There is, at our very deepest, a driving force for each of us. It fuels the beating of hearts, the breath filling our lungs, the meter of our feet and the cadence of our speech.
I suppose most people never know their driving force–it’s far too deep, you see, and in a world with an attention span hardly longer than a few seconds, I doubt most of us can hold our breaths long enough to dive so deep within to find it.
But, perhaps, I’ve stumbled upon mine.
My thanks, of course, go out to Brene Brown, who said in one of her TED Talks that someone had once told her to “embrace the slash.” Her example: she’s not just a researcher; she’s not just a storyteller. She’s a researcher / storyteller.
If you’re a lot like me, you probably read the “slash,” but I think (I want to believe) that the slash is supposed to be silent, more akin to a hyphen: researcher-storyteller.
But hyphens evoke thoughts of death, for the hyphen is the marker between the years of our birth and our unbecoming, but also of things-that-get-strung-together-needlessly, whereas the slash simultaneously supposes opposition and synchronicity.
And that is why they must be embraced: because it’s both and either and neither, all at once. Therein lies much of my personal conflict: introvert / professional whose job demands constant positive interpersonal interactions, just to name one of many.
So sometimes I’ve thought about all my myriad interests–math and writing and video games and books and TV shows and movies and so on and so forth–and as I tried to stream along a sufficient system of slashes to summarize who I am and the order in which I am each of these things (teacher / writer / reader / video gamer / etc), I began thinking about the things all these things have in common.
That’s when it dawned on me: They’re all about Story.
Story isn’t just beginning / middle / end. Story is about all the deep and nuanced connections between things and among them. The most brilliant (but also hardest) part about teaching is wrapping your students up in the story of what you’re teaching. This is perhaps easiest seen in a history or civics class, where we’re already accustomed to stories, but my best math teachers were those who seamlessly wove together equations and anecdotes that brought the material to life in the space between student and speaker. It’s a skill I feel far from achieving, but an ideal I strive towards always.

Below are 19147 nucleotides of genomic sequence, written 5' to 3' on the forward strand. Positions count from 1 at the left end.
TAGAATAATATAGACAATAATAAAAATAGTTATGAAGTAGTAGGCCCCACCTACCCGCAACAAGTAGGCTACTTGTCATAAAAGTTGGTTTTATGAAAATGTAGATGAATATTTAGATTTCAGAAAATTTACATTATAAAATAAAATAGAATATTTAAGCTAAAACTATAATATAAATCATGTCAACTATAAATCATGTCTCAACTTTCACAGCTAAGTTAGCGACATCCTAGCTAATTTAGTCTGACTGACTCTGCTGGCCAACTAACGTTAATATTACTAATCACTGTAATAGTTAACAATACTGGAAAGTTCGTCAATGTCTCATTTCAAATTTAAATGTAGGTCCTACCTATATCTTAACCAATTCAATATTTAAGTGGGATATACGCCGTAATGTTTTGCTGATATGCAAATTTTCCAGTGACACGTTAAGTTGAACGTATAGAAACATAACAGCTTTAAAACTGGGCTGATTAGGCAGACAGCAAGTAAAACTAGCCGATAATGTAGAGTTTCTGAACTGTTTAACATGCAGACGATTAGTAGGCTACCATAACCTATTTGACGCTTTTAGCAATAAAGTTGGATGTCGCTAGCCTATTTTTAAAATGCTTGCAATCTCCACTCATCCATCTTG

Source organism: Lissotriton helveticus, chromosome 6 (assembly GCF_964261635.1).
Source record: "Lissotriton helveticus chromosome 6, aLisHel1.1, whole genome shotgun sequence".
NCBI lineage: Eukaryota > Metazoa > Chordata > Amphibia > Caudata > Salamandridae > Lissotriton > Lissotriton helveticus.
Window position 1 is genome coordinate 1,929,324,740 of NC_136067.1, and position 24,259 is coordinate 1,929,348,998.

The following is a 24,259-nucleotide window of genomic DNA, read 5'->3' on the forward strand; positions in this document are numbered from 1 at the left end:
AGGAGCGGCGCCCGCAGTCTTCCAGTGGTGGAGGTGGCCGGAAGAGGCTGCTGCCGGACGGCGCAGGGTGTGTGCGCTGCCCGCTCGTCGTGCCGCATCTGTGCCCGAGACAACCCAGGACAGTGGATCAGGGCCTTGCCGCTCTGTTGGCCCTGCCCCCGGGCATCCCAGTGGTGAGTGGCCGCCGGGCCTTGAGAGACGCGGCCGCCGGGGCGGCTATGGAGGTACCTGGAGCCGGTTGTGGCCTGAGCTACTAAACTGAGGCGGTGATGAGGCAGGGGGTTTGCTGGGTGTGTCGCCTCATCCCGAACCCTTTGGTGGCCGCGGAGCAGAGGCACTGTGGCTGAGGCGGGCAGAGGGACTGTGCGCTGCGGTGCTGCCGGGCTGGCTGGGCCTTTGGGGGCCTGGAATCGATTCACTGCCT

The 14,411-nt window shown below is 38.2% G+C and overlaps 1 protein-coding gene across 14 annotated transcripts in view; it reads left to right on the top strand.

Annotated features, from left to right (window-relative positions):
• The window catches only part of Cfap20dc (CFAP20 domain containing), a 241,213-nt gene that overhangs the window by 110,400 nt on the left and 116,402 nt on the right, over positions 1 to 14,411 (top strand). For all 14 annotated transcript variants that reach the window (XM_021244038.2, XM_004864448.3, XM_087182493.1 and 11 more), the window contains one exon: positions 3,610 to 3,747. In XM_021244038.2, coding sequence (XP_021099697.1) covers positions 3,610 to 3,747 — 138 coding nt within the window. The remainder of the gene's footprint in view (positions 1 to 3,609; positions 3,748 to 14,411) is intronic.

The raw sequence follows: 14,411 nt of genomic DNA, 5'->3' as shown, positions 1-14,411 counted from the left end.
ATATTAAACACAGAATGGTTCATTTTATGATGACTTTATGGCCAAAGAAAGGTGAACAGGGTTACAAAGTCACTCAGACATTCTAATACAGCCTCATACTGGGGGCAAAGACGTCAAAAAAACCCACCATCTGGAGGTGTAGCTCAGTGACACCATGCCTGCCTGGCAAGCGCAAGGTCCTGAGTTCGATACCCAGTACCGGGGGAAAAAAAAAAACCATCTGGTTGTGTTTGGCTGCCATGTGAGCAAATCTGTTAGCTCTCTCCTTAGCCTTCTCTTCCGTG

Books and TV shows and movies are obvious actors in the realm of Story: We are raised to be told these are, indeed, the vessels of stories themselves. Different media, same intent: to inform, to entertain, to connect. To explore and expand, discover and grow.
Video games are stories, too. At least, they can be: I can name plenty of examples of games devoid of story entirely, and these are usually the ones that bore me and turn my eyes away. Video games differ from books and movies in a crucial way: the audience becomes an integral player in the story, and while often many games (Pokemon, Zelda, Mario, ad infinitum) railroad the player along a predetermined story in an illusion of control the likes of which rival the greatest examples of literary suspension of disbelief, there are plenty of other games (Oxenfree, Sundered, Skyrim) that allow the player to make choices that impact the story directly–these are the games, as they’re called, with multiple endings, and it’s why I played Tales of Symphonia about five times (and still haven’t seen all the iterations of the story or the secret “alternative” ending).
Story is also why I write: because there are stories inside me, characters and unexplored worlds waiting to be manifest in word. Whereas video games take the idea of a book or movie and turns the passive audience into an active audience, writing takes the idea of participating in Story a step further: rather than merely witnessing the story unfold, I become the story; or perhaps more aptly, I become the channel through which the story, born in some ethereal plane beyond our understanding, comes first into the world.
It’s like raw ecstasy and euphoria: for a moment I am possessed, I am not myself, and transported, I am not here, and it is a wondrous moment: a glimpse of the infinite.
Perhaps my love of Story is also my undoing, my fatal flaw: I am prone to boredom, and it is not unusual for this boredom to arise not only in solitary actions, but also within relationships: I can think of a small handful of friendships that have fallen into oblivion because there ceased to be any story between us, and I fear sometimes the reason my recent relationships haven’t lasted long is because we simply grew bored of each other… but perhaps that’s a topic for another talk.
I try to end every year with a retrospective of sorts, a look back at the things that went well and the things that didn’t, but as I press forward into the vast realms of pure adulthood (for school is finally behind me and, as the saying goes, my whole life is ahead of me), a list of checks and balances, pros and cons just didn’t seem necessary. This, however, a peek at something a little deeper, maybe, this feels worthwhile.